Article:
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Lac des Chats is more than a 'wide spot' on the Ottawa River. Champlain and other explorers remarked on the abundance of catfish along the waterway, so the lake became known as Lac des Chats, or Lake of the Cats. The lake was located above Chats Falls, and for many years the falls drew visitors to view their spectacular cascade down approximately 35 feet to the lower river.
Only about 40 miles by road from the Canadian capital of Ottawa, the Town of Arnprior used to have regular excursion boats taking tourists to see the falls and cruise the lake. The building of a dam for hydroelectric generation at the falls in 1932 ended the cruises. This was a time of growth in the Ottawa River Valley, so electric power was necessary for business growth. The river was dammed in several places, including Chats Falls. Although the river is no longer navigable all of the way by boat, boat transfer arrangements still allow boaters to access Lac des Chats from downriver areas. And the Ottawa River remains a favored boating waterway.
Lac des Chats is defined as the area between the Chats Falls Dam on the east end and Chenaux Dam at Portage-du-Fort on the west. This 38-mile stretch forms a boating, fishing and residential lake that delights residents and visitors year round. The border between Ontario and Quebec bisects the length of the lake, and homes and cottages dot the shorelines. Although some areas are up to 157 feet deep, the lake averages only 16 feet deep. Small islands, sandbars and rocky shoals dot portions of both shorelines. The last few miles on the west end are difficult to navigate due to multiple small islands, so most boaters stick to cruising the main lake itself.
Although sailing is a favored activity here, power boating is more popular than on much of the Ottawa River. The Town of Arnprior on the Ontario side extends on both sides of the Madawaska River mouth. Arnprior maintains a municipal marina and boat ramps to provide access for visiting boaters. The Chats Lake Community Boat Club, although a membership organization, often extends launch courtesy to members of other yacht clubs, so getting on the water is seldom a problem.
Although not one of the well-known tourism destinations, Lac des Chats is the preferred location for fishermen seeking the famed channel catfish. Other prey of anglers include northern pike, muskellunge, smallmouth bass and largemouth bass. There are muskie spawning areas along the north shoreline, and several trophy-size muskies have been caught near Arnprior. A few sturgeon and American eels can still be found here, but are on the decline due to the dams cutting off their free access downstream. Efforts are underway to increase their numbers with limited success. Canoeing and kayaking are popular around the perimeter of the lake and on the Madawaska River.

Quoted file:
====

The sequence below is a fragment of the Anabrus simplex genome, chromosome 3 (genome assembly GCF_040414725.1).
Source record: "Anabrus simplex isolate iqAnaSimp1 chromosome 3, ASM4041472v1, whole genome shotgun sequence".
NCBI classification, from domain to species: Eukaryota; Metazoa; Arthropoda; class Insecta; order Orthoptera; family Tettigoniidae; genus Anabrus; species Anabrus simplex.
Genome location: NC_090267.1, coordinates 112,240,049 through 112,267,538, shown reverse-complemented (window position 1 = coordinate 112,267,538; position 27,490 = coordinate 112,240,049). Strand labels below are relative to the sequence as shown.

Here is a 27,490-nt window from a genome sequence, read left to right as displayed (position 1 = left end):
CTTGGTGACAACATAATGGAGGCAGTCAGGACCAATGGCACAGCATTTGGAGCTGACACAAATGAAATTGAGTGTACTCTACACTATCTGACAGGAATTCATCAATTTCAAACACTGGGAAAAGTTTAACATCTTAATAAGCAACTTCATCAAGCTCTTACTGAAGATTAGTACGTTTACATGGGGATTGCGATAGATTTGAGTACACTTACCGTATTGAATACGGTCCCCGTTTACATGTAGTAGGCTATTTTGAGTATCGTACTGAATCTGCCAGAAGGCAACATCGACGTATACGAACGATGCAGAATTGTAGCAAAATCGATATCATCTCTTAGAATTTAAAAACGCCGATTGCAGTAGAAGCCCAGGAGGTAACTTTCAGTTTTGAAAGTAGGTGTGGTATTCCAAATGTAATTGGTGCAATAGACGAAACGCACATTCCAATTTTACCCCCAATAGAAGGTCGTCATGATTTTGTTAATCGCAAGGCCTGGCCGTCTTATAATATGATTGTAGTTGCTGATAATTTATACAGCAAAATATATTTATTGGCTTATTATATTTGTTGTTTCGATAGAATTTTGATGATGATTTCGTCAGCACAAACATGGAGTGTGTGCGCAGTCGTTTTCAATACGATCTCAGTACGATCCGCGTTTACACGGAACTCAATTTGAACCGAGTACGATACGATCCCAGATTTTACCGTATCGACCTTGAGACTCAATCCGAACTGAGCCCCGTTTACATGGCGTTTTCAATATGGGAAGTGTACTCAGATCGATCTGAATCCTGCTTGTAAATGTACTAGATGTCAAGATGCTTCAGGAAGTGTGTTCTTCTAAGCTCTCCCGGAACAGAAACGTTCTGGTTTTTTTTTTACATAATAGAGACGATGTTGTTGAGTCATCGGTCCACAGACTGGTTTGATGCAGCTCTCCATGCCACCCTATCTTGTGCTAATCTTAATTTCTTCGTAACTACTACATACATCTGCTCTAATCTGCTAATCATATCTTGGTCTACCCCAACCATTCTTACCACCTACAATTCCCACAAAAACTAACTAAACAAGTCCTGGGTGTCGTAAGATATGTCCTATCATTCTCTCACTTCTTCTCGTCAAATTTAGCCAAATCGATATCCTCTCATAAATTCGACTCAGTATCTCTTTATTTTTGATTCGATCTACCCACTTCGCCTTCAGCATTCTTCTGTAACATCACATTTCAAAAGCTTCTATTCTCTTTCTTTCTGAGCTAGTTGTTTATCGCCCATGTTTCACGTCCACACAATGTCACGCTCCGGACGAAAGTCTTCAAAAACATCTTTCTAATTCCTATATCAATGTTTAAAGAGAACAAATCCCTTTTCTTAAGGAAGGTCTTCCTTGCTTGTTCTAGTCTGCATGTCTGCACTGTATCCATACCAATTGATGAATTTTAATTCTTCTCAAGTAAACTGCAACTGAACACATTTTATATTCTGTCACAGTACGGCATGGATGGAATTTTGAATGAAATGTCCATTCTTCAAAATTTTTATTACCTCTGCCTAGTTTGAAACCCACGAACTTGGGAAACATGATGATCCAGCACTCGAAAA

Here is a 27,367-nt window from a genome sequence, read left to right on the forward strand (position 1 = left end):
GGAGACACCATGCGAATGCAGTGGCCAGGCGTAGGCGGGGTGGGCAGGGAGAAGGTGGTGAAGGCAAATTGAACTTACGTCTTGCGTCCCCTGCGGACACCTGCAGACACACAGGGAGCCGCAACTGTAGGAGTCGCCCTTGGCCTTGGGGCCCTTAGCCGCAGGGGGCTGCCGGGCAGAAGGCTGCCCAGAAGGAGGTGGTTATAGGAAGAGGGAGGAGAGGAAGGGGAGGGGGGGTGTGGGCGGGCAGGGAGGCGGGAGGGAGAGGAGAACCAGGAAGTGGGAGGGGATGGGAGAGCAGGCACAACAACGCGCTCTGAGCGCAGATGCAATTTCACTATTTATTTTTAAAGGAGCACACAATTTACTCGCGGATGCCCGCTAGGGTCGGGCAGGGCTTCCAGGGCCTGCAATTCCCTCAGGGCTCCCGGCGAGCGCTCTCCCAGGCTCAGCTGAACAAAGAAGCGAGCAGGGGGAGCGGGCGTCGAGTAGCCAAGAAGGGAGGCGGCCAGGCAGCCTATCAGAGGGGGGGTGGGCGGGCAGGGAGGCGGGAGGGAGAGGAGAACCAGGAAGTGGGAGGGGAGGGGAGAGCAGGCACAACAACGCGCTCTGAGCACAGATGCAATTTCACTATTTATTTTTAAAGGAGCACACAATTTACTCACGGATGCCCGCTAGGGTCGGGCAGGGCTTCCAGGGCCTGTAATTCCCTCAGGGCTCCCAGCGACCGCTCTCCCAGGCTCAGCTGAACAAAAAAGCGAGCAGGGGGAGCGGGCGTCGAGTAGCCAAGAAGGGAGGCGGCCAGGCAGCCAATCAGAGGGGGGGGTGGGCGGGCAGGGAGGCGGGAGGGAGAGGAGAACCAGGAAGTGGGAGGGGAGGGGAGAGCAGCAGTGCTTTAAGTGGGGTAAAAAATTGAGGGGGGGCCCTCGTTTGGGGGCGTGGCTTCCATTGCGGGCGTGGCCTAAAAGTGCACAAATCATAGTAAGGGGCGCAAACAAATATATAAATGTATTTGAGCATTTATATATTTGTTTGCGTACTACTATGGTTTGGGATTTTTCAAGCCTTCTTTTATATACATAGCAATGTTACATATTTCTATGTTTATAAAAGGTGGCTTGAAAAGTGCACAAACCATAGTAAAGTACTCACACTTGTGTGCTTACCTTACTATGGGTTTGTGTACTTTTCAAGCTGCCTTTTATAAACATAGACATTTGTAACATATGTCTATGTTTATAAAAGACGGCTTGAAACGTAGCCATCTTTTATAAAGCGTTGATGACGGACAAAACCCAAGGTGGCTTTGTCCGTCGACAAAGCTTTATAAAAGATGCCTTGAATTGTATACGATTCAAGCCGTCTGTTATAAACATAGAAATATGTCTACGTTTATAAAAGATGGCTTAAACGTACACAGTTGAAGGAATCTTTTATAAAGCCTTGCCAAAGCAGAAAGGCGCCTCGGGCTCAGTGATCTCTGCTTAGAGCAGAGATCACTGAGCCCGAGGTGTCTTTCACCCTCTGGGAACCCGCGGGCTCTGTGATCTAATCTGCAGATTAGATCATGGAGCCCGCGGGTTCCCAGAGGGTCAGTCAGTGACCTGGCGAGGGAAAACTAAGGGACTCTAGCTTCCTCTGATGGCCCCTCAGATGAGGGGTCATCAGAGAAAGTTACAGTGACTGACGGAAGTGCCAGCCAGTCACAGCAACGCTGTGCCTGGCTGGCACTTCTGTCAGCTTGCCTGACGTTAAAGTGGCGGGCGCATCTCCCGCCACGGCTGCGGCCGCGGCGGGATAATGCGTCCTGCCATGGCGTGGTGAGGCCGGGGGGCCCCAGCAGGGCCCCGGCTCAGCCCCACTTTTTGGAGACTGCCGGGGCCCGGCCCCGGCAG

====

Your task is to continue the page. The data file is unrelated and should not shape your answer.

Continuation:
The western boundary of large Gatineau Park comes within ten miles of Lac des Chats and offers camping in both winter and summer, hiking, mountain biking, snowshoeing and cross-country skiing. A number of walking and hiking trails cross the area on both sides of the lake, and the lakeside roads are often busy with cyclists. As the largest population center on the lake, Arnprior makes every effort to provide amenities and opportunities to visitors to enjoy their stay. Some of the regular events include the Valley Festival Concert Series, Sunday Concerts in the Park, a winter carnival, Arnprior White Pine Festival, and the Arnprior Fair. Arnprior invites visitors to enjoy their beach and city parks and offers plentiful lodgings at their many hotels, inns and bed-and-breakfasts.
Lac des Chats' proximity to the twin cities of Ottawa and Gatineau makes this lake a favorite bedroom community for those doing business with branches of the Canadian government. Some homes on the lake are offered for summer or longer-term rental, and securing a property along the shoreline for the summer is possible. Several campgrounds and RV parks in the area welcome visitors along the Madawaska River and near Lac des Chats, although not on the lake itself. Lac des Chats, or Chats Lake as it is often called, offers the best of city amenities and lakeside enjoyment. For those looking to put down roots, there is usually some real estate available, even along the shoreline itself. More modest cottages often offer lake access. There are golf courses, city services, museums and entertainment opportunities available locally.
In keeping with many large, deep lakes, Lac des Chats has a folklore history of a 'lake monster'. Stories from the late 1880s relate tales of an unknown lake creature over ten feet long terrorizing boats on the lake. According to some books, a 'monster of enormous size and proportion' attacked the vessel Levi Young in 1882, but a crew member beat it dead with an oar. On shore, the 'monster' was found to be an eleven-foot king snake. So, although visitors won't spot a lake monster, Lac des Chts offers large number of channel catfish and a pleasant and friendly community where lakeside enjoyment is a way of life. If you have occasion to travel toward Ottawa, plan on spending some time on Chats Lake. Bring the fishing tackle and the swim wear.
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